OP0961. OTELLO - Excerpts, recorded 1951, w.Cleva Cond. Metropolitan Opera Orch.; Eleanor Steber, Ramón Vinay & Frank Guarrera; FRANK GUARRERA: Arias from Barbiere, Pagliacci, Andrea Chénier, Ballo & Falstaff - recorded 1950. (Austria) Preiser 90500. Very long out-of-print, Final Copy! - 717281905008
"Steber definitely possessed the most glorious instrument of all, with its classically organized technique, impeccable management of breath support, easy agility and, above all, that phosphorescent top registerï¿½.She was a singer who possessed a rare combination of vocal radiance, technical mastery and personal charisma, and during her best years, the distinctive purity, spinning tone and easy sweetness of her soprano [which] made her the Mozart-Strauss soprano of oneï¿½s dreams."
- Peter G. Davis, OPERA NEWS, Nov., 2003
“Chilean tenor Ramón Vinay began his career as a baritone, later reworking his voice to the tenor range. For a decade or so, Vinay was a force to be reckoned with, a wonderful singing actor who excelled in such roles as Don José, Samson, Canio, and Otello. In the mid-late 1950s, the top notes became ever more precarious for Vinay, and he eventually returned to the baritone repertoire, and even some bass roles. Though Vinay was born in Chile, his father was French, and he studied in France. It’s not surprising then, that Vinay’s French pronunciation and grasp of the Gallic opera style are expert. And what sets Vinay’s José apart from other great exponents of [French repertoire], even legendary French artists, is the Chilean tenor’s arresting combination of a rich, vibrant, baritonal middle register with ringing high notes. It is true that, like many tenors who began as baritones, Vinay has some difficulty in scaling back his voice, particularly in the upper register.”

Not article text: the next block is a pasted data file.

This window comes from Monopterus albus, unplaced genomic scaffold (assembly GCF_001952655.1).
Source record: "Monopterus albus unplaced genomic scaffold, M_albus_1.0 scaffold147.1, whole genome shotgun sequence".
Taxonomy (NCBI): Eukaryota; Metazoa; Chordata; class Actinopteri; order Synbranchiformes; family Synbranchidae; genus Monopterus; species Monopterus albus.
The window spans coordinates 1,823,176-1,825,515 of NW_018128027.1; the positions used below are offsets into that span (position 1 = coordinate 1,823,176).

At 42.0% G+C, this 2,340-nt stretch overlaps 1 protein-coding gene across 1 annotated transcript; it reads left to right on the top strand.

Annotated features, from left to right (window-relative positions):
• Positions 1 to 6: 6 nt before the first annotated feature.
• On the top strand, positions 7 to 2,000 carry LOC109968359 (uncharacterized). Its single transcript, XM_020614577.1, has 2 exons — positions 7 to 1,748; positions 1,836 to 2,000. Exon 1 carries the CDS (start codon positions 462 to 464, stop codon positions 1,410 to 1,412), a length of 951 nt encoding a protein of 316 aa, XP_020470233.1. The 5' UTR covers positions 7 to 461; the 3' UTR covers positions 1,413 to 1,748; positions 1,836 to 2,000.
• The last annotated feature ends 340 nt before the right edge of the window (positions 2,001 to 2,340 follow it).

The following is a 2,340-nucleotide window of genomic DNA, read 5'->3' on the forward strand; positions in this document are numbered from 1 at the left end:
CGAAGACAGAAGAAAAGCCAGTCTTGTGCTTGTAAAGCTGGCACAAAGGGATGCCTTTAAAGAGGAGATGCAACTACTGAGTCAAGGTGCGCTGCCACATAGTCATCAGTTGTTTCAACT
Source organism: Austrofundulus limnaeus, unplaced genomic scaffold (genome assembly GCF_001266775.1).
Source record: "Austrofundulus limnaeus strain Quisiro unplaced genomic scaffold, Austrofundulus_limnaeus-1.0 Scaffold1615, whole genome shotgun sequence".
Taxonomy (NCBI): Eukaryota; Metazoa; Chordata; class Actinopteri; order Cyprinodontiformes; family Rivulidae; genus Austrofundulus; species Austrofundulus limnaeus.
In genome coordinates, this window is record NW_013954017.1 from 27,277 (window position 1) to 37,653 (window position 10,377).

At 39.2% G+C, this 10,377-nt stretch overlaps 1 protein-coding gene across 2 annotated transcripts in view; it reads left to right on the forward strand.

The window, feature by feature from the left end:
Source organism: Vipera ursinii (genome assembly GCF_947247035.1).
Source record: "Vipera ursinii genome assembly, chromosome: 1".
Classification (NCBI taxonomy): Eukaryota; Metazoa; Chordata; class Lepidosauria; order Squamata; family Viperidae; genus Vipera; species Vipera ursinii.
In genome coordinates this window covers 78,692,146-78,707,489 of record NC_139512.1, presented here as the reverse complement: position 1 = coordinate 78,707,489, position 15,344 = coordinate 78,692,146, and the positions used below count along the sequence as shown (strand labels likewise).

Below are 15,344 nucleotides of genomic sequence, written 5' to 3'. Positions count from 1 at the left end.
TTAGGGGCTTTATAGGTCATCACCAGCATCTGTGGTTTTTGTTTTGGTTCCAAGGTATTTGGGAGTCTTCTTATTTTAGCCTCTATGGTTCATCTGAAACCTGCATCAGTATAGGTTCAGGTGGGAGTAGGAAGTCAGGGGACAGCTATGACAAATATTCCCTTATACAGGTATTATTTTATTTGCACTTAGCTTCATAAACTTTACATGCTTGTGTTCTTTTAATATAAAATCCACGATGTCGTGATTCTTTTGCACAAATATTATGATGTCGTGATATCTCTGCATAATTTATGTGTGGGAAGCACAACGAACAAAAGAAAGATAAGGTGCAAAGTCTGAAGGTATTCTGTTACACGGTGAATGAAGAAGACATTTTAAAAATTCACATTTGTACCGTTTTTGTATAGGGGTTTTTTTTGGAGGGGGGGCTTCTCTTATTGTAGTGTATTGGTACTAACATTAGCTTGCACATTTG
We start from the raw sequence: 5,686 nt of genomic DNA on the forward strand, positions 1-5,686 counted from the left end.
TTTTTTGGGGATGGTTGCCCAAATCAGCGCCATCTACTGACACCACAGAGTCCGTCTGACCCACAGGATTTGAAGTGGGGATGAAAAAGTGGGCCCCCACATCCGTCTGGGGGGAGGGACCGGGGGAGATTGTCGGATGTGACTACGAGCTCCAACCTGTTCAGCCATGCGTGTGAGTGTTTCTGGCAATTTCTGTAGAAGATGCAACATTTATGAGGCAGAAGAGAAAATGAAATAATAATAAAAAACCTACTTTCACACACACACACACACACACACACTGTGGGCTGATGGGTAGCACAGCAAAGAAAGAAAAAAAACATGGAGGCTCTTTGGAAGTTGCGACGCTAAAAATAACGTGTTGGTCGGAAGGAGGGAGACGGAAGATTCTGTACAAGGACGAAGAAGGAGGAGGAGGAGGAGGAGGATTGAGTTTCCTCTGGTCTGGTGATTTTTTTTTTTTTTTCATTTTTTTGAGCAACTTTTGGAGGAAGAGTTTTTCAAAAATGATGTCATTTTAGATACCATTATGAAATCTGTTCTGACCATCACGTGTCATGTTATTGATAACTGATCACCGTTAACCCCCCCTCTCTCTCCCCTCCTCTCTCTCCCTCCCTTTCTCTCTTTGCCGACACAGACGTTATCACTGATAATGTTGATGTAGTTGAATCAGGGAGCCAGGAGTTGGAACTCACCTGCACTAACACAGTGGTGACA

- Ken Meltzer, FANFARE, March / April, 2018
"The most famous Chilean opera singer was Ramón Vinay (1911–96), who began as a tenor and later became a baritone. He had an important international career, most famously as Otello on the brilliant recording led by Toscanini, who said, 'He is a complete artist, magnificent and unsurpassed in roles which require power and violence. At present time no other artist comes near Vinay’s interpretation of Otello'. Vinay sang some 170 performances at the Met in heroic roles in French, Italian and German, was a famous Tristan at Bayreuth, and sang Tannhäuser and roles in the Ring Cycle."
- Santiago Rodríguez, Teatro Municipal
“With his slender but firm voice and winning stage presence, Frank Guarrera was a fixture at the Met in a number of roles: Escamillo in CARMEN (his début role in 1948), Marcello in LA BOHÈME, Valentin in FAUST. He also essayed larger, Verdian roles with honor, if not quite the vocal opulence of contemporaries like Robert Merrill, or Leonard Warren, whom he replaced as Simon Boccanegra a few days after Mr. Warren’s death onstage in 1960.
In 1948, when the 24-year-old Mr. Guarrera was participating in the Metropolitan Opera’s ‘Auditions of the Air’ (a precursor of the current National Council Auditions), which he eventually won, Toscanini heard him on the radio singing Ford’s monologue from FALSTAFF and arranged for an audition. The result was Mr. Guarrera’s engagement at La Scala in Boito’s NERONE on the 30th anniversary of Boito’s death. It was the first of several performances under Toscanini; Mr. Guarrera sang Ford on the conductor’s legendary 1950 FALSTAFF broadcasts, still available on CD.
His final role at the Met was Gianni Schicchi, which he last sang in 1976. After his retirement from the stage, he taught at the University of Washington in Seattle for 10 years."
- Anne Midgette, THE NEW YORK TIMES, 27 Nov., 2007